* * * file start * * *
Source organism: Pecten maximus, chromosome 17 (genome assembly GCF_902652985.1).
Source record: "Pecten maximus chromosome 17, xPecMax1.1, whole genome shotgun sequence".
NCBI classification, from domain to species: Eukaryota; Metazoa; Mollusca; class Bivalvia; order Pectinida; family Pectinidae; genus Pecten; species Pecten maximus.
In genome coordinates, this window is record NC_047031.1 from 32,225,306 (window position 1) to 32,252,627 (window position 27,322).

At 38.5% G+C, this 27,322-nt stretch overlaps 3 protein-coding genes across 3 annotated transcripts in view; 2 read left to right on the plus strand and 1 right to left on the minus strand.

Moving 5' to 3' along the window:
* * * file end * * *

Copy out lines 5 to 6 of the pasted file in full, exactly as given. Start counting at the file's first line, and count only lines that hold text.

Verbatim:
At 38.5% G+C, this 27,322-nt stretch overlaps 3 protein-coding genes across 3 annotated transcripts in view; 2 read left to right on the plus strand and 1 right to left on the minus strand.

Moving 5' to 3' along the window: